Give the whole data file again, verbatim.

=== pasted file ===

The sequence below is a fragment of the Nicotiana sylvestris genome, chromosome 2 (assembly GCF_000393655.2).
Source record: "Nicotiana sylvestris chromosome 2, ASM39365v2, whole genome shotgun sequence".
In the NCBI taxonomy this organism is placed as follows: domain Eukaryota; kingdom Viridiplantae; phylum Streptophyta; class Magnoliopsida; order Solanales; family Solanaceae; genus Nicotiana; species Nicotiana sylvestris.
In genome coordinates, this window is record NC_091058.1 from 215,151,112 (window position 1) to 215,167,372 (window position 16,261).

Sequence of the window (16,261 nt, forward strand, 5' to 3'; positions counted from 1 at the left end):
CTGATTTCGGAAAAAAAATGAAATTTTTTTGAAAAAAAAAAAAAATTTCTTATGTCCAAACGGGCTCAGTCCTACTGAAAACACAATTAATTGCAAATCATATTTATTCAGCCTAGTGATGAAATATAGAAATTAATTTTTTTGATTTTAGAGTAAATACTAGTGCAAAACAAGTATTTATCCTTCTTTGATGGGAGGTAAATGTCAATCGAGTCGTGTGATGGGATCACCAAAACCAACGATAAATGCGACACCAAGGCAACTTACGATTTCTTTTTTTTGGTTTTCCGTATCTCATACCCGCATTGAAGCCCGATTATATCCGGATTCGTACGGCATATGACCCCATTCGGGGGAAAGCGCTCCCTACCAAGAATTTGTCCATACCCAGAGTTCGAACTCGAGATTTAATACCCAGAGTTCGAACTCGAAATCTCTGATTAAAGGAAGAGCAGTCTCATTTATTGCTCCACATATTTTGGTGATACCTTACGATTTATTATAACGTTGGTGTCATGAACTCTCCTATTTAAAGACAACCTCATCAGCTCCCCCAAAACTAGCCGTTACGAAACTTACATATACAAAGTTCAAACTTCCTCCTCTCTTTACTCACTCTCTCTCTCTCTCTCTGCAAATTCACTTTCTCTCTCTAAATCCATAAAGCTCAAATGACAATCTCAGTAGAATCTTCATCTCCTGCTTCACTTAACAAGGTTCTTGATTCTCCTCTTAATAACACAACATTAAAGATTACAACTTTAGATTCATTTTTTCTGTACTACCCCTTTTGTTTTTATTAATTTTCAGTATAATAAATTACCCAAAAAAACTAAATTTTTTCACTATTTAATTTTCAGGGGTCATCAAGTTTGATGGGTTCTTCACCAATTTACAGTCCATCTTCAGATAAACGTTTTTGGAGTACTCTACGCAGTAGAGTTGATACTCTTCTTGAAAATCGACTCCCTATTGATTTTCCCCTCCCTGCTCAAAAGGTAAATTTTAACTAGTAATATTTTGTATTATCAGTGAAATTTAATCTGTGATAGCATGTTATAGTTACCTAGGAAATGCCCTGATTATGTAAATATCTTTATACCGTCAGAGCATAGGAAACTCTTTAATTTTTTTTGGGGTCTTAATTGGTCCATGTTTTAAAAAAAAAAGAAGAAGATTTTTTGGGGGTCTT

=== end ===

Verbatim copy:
The sequence below is a fragment of the Nicotiana sylvestris genome, chromosome 2 (assembly GCF_000393655.2).
Source record: "Nicotiana sylvestris chromosome 2, ASM39365v2, whole genome shotgun sequence".
In the NCBI taxonomy this organism is placed as follows: domain Eukaryota; kingdom Viridiplantae; phylum Streptophyta; class Magnoliopsida; order Solanales; family Solanaceae; genus Nicotiana; species Nicotiana sylvestris.
In genome coordinates, this window is record NC_091058.1 from 215,151,112 (window position 1) to 215,167,372 (window position 16,261).

Sequence of the window (16,261 nt, forward strand, 5' to 3'; positions counted from 1 at the left end):
CTGATTTCGGAAAAAAAATGAAATTTTTTTGAAAAAAAAAAAAAATTTCTTATGTCCAAACGGGCTCAGTCCTACTGAAAACACAATTAATTGCAAATCATATTTATTCAGCCTAGTGATGAAATATAGAAATTAATTTTTTTGATTTTAGAGTAAATACTAGTGCAAAACAAGTATTTATCCTTCTTTGATGGGAGGTAAATGTCAATCGAGTCGTGTGATGGGATCACCAAAACCAACGATAAATGCGACACCAAGGCAACTTACGATTTCTTTTTTTTGGTTTTCCGTATCTCATACCCGCATTGAAGCCCGATTATATCCGGATTCGTACGGCATATGACCCCATTCGGGGGAAAGCGCTCCCTACCAAGAATTTGTCCATACCCAGAGTTCGAACTCGAGATTTAATACCCAGAGTTCGAACTCGAAATCTCTGATTAAAGGAAGAGCAGTCTCATTTATTGCTCCACATATTTTGGTGATACCTTACGATTTATTATAACGTTGGTGTCATGAACTCTCCTATTTAAAGACAACCTCATCAGCTCCCCCAAAACTAGCCGTTACGAAACTTACATATACAAAGTTCAAACTTCCTCCTCTCTTTACTCACTCTCTCTCTCTCTCTCTGCAAATTCACTTTCTCTCTCTAAATCCATAAAGCTCAAATGACAATCTCAGTAGAATCTTCATCTCCTGCTTCACTTAACAAGGTTCTTGATTCTCCTCTTAATAACACAACATTAAAGATTACAACTTTAGATTCATTTTTTCTGTACTACCCCTTTTGTTTTTATTAATTTTCAGTATAATAAATTACCCAAAAAAACTAAATTTTTTCACTATTTAATTTTCAGGGGTCATCAAGTTTGATGGGTTCTTCACCAATTTACAGTCCATCTTCAGATAAACGTTTTTGGAGTACTCTACGCAGTAGAGTTGATACTCTTCTTGAAAATCGACTCCCTATTGATTTTCCCCTCCCTGCTCAAAAGGTAAATTTTAACTAGTAATATTTTGTATTATCAGTGAAATTTAATCTGTGATAGCATGTTATAGTTACCTAGGAAATGCCCTGATTATGTAAATATCTTTATACCGTCAGAGCATAGGAAACTCTTTAATTTTTTTTGGGGTCTTAATTGGTCCATGTTTTAAAAAAAAAAGAAGAAGATTTTTTGGGGGTCTT